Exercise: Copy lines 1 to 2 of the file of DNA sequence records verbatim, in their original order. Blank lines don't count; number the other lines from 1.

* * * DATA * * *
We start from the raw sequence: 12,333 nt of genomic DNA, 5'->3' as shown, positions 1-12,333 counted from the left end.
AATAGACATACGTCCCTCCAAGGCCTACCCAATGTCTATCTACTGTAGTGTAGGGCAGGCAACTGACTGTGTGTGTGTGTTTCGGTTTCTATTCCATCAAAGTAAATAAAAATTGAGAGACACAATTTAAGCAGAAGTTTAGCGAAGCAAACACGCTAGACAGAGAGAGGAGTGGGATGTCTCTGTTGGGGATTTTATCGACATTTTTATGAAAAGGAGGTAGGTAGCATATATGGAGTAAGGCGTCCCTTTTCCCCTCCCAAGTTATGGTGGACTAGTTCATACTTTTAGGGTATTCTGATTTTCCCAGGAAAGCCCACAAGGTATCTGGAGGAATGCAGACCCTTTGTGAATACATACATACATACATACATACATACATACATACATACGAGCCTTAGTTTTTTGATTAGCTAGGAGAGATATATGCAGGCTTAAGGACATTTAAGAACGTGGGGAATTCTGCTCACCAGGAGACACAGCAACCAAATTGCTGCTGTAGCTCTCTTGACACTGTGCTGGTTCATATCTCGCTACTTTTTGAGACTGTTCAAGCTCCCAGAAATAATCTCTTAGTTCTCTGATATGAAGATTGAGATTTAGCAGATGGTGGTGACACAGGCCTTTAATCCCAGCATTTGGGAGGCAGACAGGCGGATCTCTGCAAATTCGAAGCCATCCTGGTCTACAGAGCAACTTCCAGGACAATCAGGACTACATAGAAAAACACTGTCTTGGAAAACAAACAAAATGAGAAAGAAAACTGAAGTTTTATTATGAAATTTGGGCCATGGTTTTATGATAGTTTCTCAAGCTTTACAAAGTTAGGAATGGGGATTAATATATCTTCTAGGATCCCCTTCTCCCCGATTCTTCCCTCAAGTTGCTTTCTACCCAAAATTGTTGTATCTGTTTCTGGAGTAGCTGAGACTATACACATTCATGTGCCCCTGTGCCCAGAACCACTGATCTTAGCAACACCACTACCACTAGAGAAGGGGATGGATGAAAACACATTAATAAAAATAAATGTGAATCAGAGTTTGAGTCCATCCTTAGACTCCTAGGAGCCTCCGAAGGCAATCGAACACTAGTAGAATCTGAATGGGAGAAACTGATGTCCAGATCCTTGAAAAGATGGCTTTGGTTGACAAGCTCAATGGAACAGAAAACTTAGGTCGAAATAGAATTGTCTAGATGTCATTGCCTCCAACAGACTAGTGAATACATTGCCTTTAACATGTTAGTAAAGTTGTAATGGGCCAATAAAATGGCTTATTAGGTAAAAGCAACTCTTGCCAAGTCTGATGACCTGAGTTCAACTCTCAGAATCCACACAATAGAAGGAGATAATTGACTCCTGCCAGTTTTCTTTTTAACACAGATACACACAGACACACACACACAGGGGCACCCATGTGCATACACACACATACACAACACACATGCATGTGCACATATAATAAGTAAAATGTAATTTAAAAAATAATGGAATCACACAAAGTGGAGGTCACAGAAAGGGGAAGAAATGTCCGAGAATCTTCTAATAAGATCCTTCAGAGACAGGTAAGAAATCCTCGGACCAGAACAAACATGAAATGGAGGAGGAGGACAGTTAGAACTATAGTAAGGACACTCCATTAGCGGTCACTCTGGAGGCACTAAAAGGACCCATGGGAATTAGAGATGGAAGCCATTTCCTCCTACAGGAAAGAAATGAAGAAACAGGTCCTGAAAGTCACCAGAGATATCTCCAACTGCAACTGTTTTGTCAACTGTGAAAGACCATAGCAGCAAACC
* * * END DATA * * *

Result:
We start from the raw sequence: 12,333 nt of genomic DNA, 5'->3' as shown, positions 1-12,333 counted from the left end.
AATAGACATACGTCCCTCCAAGGCCTACCCAATGTCTATCTACTGTAGTGTAGGGCAGGCAACTGACTGTGTGTGTGTGTTTCGGTTTCTATTCCATCAAAGTAAATAAAAATTGAGAGACACAATTTAAGCAGAAGTTTAGCGAAGCAAACACGCTAGACAGAGAGAGGAGTGGGATGTCTCTGTTGGGGATTTTATCGACATTTTTATGAAAAGGAGGTAGGTAGCATATATGGAGTAAGGCGTCCCTTTTCCCCTCCCAAGTTATGGTGGACTAGTTCATACTTTTAGGGTATTCTGATTTTCCCAGGAAAGCCCACAAGGTATCTGGAGGAATGCAGACCCTTTGTGAATACATACATACATACATACATACATACATACATACATACGAGCCTTAGTTTTTTGATTAGCTAGGAGAGATATATGCAGGCTTAAGGACATTTAAGAACGTGGGGAATTCTGCTCACCAGGAGACACAGCAACCAAATTGCTGCTGTAGCTCTCTTGACACTGTGCTGGTTCATATCTCGCTACTTTTTGAGACTGTTCAAGCTCCCAGAAATAATCTCTTAGTTCTCTGATATGAAGATTGAGATTTAGCAGATGGTGGTGACACAGGCCTTTAATCCCAGCATTTGGGAGGCAGACAGGCGGATCTCTGCAAATTCGAAGCCATCCTGGTCTACAGAGCAACTTCCAGGACAATCAGGACTACATAGAAAAACACTGTCTTGGAAAACAAACAAAATGAGAAAGAAAACTGAAGTTTTATTATGAAATTTGGGCCATGGTTTTATGATAGTTTCTCAAGCTTTACAAAGTTAGGAATGGGGATTAATATATCTTCTAGGATCCCCTTCTCCCCGATTCTTCCCTCAAGTTGCTTTCTACCCAAAATTGTTGTATCTGTTTCTGGAGTAGCTGAGACTATACACATTCATGTGCCCCTGTGCCCAGAACCACTGATCTTAGCAACACCACTACCACTAGAGAAGGGGATGGATGAAAACACATTAATAAAAATAAATGTGAATCAGAGTTTGAGTCCATCCTTAGACTCCTAGGAGCCTCCGAAGGCAATCGAACACTAGTAGAATCTGAATGGGAGAAACTGATGTCCAGATCCTTGAAAAGATGGCTTTGGTTGACAAGCTCAATGGAACAGAAAACTTAGGTCGAAATAGAATTGTCTAGATGTCATTGCCTCCAACAGACTAGTGAATACATTGCCTTTAACATGTTAGTAAAGTTGTAATGGGCCAATAAAATGGCTTATTAGGTAAAAGCAACTCTTGCCAAGTCTGATGACCTGAGTTCAACTCTCAGAATCCACACAATAGAAGGAGATAATTGACTCCTGCCAGTTTTCTTTTTAACACAGATACACACAGACACACACACACAGGGGCACCCATGTGCATACACACACATACACAACACACATGCATGTGCACATATAATAAGTAAAATGTAATTTAAAAAATAATGGAATCACACAAAGTGGAGGTCACAGAAAGGGGAAGAAATGTCCGAGAATCTTCTAATAAGATCCTTCAGAGACAGGTAAGAAATCCTCGGACCAGAACAAACATGAAATGGAGGAGGAGGACAGTTAGAACTATAGTAAGGACACTCCATTAGCGGTCACTCTGGAGGCACTAAAAGGACCCATGGGAATTAGAGATGGAAGCCATTTCCTCCTACAGGAAAGAAATGAAGAAACAGGTCCTGAAAGTCACCAGAGATATCTCCAACTGCAACTGTTTTGTCAACTGTGAAAGACCATAGCAGCAAACC